I recently took a day off work and was fortunate enough to attend my son Gabriel’s swimming lesson.  Upon arriving, my wife and I found a place at the side of the pool and settled in for a half hour of observing our son.  A few minutes later, I looked at our surroundings. What I saw was upsetting enough that I am compelled to bring it to light.  On this beautiful summer morning, the majority of parents or guardians sitting poolside were obsessively absorbed in touching, caressing, petting or stroking---their handheld devices, completely unaware of their swimmers. Seldom have I seen a more public or disturbing display of affection.

Don’t get me wrong, I believe in the miraculous ability of these devices to facilitate communication when families are apart. I believe that through them, we can find answers to most of our pressing questions in a fraction of the time it once took. But what are we doing with the time we are saving? Are we investing device-created time in reaching out to our families, or are we constantly being seduced back to the nonessential, however entertaining glow of screens? And how about the more important question, “What am I going to remember of this precious time when my son learned to swim?”  We are learning how much we can do with our electronics, but in the process, are we forgetting all we could do without them?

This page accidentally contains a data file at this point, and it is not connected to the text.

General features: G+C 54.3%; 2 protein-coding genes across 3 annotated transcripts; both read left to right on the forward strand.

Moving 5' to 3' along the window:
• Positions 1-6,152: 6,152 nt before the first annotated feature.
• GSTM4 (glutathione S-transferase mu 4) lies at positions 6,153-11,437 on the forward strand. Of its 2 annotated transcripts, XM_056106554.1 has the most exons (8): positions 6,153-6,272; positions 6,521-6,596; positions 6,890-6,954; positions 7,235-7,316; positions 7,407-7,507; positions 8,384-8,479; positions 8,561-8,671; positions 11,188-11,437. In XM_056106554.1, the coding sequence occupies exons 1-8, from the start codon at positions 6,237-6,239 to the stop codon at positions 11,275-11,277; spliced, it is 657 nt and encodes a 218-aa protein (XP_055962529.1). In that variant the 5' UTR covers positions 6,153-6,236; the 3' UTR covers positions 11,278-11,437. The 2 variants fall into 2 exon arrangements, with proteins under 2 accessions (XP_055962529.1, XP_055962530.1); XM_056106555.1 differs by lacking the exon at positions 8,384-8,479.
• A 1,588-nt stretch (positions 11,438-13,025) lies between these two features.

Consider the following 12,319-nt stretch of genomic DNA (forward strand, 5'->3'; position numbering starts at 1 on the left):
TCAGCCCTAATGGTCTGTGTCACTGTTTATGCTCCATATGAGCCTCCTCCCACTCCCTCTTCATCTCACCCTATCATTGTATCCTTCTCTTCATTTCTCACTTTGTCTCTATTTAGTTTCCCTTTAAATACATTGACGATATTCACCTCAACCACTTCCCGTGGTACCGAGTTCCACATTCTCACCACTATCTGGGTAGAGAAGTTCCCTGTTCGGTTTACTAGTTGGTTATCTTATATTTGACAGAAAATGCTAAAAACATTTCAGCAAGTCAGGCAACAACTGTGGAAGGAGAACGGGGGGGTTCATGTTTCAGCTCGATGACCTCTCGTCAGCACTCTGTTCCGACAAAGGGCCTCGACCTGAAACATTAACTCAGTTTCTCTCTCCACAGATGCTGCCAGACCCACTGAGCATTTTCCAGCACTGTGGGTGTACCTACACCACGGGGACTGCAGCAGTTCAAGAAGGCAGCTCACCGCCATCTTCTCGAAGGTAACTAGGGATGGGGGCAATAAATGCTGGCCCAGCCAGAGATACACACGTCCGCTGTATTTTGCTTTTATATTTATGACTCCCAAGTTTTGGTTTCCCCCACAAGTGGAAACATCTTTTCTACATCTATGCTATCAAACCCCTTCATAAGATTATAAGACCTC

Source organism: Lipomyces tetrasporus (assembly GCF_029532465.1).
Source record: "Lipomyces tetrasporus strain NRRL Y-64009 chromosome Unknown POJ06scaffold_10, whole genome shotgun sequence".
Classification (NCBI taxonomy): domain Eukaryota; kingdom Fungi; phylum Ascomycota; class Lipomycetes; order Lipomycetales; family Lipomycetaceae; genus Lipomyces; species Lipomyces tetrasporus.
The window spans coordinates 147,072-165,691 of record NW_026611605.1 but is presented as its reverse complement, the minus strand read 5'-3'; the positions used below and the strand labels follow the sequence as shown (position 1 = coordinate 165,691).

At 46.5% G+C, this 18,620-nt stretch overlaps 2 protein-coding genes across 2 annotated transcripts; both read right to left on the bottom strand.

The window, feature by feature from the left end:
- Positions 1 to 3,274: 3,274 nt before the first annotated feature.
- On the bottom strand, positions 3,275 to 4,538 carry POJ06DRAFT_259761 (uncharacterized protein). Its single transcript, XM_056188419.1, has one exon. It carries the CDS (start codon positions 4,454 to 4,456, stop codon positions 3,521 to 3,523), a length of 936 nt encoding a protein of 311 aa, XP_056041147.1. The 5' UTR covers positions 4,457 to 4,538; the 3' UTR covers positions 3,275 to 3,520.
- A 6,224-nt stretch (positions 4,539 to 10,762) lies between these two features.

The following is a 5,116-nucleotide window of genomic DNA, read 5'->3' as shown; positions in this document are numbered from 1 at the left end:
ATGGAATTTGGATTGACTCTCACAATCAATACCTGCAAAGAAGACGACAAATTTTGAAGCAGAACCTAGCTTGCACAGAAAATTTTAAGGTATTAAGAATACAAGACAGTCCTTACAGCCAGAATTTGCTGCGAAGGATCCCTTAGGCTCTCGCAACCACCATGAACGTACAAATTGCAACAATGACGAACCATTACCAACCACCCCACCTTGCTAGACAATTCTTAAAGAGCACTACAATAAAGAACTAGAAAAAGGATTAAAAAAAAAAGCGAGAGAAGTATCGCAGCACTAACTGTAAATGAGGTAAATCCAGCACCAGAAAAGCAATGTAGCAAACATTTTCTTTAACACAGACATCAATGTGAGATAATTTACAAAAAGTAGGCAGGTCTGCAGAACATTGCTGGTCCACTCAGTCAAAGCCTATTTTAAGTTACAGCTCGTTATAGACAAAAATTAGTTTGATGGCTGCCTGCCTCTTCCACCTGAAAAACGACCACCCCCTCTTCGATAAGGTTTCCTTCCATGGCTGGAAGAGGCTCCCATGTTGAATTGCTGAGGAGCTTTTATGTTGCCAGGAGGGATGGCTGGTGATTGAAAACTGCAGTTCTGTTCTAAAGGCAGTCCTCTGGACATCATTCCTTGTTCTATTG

Our tablets, pads, pods and other devices do so much to connect us when we cannot be together, we mustn’t let them divide us when we are.  With all of this touching, there will never be a device that replaces human touch.  An app can’t show us what a hug feels like or a succession of hugs.  There will never be a screen that glows brighter than the presence of my wife or children, brighter than the human radiance of our family members.

It feels more and more like we are subject to our handhelds. The only time a device should be in charge is when its battery is low. In the future, while our children are learning to swim, I hope we are not all screen sunk somewhere other than the moment.  We can take a picture with our phones or other devices, creating a still life to remember.  But first we should take pictures with our hearts and remember that life in all its glory, never really holds still.  There is power in that, no batteries necessary.





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